In a text message sent out at around 3 a.m. today, Senator Barack Obama announced his running mate: Senator Joseph R. Biden Jr., of Delaware.
Lawyers should be happy with Obama’s veep pick. There are lots of legal angles to Senator Biden:
like Obama (Harvard Law ’91), Joe Biden is a lawyer by training (Syracuse Law ’68);
he practiced law in Wilmington, Delaware, for a few years (before being elected to the U.S. Senate in 1972, at age 29);
since 1991, he’s taught a seminar in constitutional law at Widener University School of Law; and
* Say what? UT isn’t the top law school in Texas? [TaxProf Blog]
* As of now, Barack Obama hasn’t named his running mate. But who wants to be VP anyway? As Peter Feld observes, “in recent years, the vice presidential nomination has become a near-certain ticket to oblivion.” [Gawker]
* Mickey Mouse isn’t protected by copyright? Woo-hoo! Let’s use a picture of him to decorate this post. [Los Angeles Times]
* Supreme Courtships, the TV show, didn’t pan out. But maybe Supreme Courtship, the new Christopher Buckley book, will fare better. [Washington Post]
* How to go to law school like a porn star. Traci Bryant — an adult-film actress, licensed prostitute, and 1L — says it’s all about “thinking outside the box.” We have no doubt. [Bitter Lawyer]
This has probably already been done at some law school parody show or “law revue.” If so, feel free to point that out, in the comments.
But if not — of even if it has, but someone wants to revisit it, in light of the current (dismal) state of the legal job market — here are suggested lyrics for No Offer, No Cry (to the tune of Bob Marley’s No Woman, No Cry):
No offer, no cry No offer, no cry
Said – said – said: I remember when we used to sit In the career services office in law school, Observing the Biglaw hypocrites As they would mingle with the good people we meet.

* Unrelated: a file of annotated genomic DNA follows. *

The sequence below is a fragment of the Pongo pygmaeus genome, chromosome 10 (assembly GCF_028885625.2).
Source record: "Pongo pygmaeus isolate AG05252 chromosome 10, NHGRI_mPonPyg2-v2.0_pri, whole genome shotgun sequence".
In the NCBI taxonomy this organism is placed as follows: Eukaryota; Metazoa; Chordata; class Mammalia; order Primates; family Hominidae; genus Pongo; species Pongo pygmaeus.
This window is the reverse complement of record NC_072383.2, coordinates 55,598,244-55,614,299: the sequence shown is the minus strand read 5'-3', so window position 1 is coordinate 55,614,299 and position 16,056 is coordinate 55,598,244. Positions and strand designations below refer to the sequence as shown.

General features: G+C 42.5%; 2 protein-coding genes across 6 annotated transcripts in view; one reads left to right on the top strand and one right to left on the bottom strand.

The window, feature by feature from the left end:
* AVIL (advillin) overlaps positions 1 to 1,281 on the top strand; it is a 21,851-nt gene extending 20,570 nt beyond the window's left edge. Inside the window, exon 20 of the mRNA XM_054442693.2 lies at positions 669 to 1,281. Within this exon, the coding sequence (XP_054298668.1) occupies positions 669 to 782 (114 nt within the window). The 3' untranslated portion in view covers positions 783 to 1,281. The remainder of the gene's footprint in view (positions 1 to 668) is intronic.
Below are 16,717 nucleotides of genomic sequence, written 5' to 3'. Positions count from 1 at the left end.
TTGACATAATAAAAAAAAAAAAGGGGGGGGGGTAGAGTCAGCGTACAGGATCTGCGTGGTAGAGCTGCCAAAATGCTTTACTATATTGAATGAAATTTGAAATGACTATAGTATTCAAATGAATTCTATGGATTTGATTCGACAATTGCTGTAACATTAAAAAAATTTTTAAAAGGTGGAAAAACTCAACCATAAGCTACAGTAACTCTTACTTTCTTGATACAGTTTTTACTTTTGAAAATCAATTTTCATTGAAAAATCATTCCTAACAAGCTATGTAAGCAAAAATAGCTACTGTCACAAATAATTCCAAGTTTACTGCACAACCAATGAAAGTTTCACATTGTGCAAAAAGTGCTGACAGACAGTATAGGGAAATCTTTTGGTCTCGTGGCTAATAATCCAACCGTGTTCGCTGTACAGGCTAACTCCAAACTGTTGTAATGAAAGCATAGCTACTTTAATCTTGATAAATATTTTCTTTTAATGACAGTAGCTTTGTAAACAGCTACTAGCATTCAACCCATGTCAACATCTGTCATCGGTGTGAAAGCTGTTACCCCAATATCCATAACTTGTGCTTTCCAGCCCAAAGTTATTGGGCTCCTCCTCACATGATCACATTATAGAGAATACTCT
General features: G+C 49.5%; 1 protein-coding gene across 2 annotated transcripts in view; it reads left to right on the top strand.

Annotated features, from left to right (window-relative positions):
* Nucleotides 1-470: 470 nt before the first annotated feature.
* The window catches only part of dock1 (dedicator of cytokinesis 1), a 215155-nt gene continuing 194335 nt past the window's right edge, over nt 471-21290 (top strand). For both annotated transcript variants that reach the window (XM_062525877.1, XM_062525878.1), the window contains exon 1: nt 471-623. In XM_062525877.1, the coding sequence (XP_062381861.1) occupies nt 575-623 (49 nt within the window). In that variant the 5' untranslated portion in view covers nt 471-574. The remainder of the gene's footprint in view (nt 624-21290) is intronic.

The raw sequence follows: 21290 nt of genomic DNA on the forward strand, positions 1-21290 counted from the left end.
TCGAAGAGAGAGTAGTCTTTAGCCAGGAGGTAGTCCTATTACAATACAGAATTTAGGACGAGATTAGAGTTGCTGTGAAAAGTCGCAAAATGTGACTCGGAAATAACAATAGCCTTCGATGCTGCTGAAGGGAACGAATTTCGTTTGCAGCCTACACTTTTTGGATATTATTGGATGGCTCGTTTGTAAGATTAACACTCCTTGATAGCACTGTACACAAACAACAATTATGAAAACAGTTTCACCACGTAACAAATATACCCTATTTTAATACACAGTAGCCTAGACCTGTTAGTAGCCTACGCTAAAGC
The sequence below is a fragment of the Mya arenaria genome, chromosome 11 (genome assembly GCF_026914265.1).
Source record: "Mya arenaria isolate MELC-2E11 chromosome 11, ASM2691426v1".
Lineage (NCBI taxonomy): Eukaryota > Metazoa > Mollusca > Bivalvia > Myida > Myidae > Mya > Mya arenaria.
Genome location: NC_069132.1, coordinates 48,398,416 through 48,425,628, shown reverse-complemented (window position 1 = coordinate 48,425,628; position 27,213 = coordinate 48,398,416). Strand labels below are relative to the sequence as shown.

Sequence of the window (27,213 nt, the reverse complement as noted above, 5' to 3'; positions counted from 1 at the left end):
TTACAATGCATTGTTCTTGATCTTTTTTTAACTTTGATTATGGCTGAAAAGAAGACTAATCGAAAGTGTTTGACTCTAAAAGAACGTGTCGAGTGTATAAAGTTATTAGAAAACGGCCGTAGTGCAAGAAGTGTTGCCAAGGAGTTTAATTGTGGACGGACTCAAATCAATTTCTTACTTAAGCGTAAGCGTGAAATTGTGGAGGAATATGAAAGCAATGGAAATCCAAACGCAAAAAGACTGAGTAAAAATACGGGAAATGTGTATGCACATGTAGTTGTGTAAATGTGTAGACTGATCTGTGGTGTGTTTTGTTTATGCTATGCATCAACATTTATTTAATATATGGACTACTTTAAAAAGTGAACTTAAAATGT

Classmates we have, oh, classmates we’ve lost Along the way. In 3L interviewing, you can’t forget your past;
So dry your tears, I say.
Earlier this month, we raised the subject of cold offers. Now it’s time to talk about a topic we raised last year, but have not yet raised this year: the cold offer’s crueler cousin, the NO OFFER.
We hear that no-offering is on the rise — which is not surprising, given the tanking economy and Biglaw layoffs. Which law firms are doling out no-offers to their summer associates this year? Feel free to discuss, in the comments.
As always, caveat lector. Information in the comments has not been verified, and we make no representations or warranties as to its accuracy. Read at your own risk.
If you’d like to send us a tip that you are capable of vouching for — e.g., you were a summer at the firm in question — please email us (subject line: “No Offer – [Firm Name]“). For tips submitted via email, we will try to verify them if we can, and possibly revert to you with a list of no-offer factories (to use last year’s coinage). Thanks. Earlier: Fall Recruiting Open Thread: Cold Offers Fall Recruiting Open Thread: No-Offer Factories
The theme of yesterday’s LEWW was the hotness disparity between three glowing brides and their very lucky grooms. Today we’re delighted to report that the wedding gods stepped it up with our most recent batch of newlyweds. They’ve brought us four grooms who are at least as attractive as their brides or co-grooms. (And needless to say, all six of our newlyweds have the shiny credentials that you’ve come to expect from the Legal Eagle Wedding Watch.)
On to the finalists! Here they are:
From a tipster: “Wow. Losing her seat really made Judge Halverson go over the edge… Oh, wait, it’s not her. Sorry, honest mistake.”
At almost 1,000 pounds, Mayra Lizbeth Rosales, 27, weighs about twice as much as Judge Halverson. Half-ton woman indicted in slaying of nephew [CNN]
Are you tired of big firm life — doc review, due diligence, 9 p.m. dinners at your desk? Do you still hope that you can enjoy practicing law in a law firm setting? This week’s Job of the Week may be the answer for you.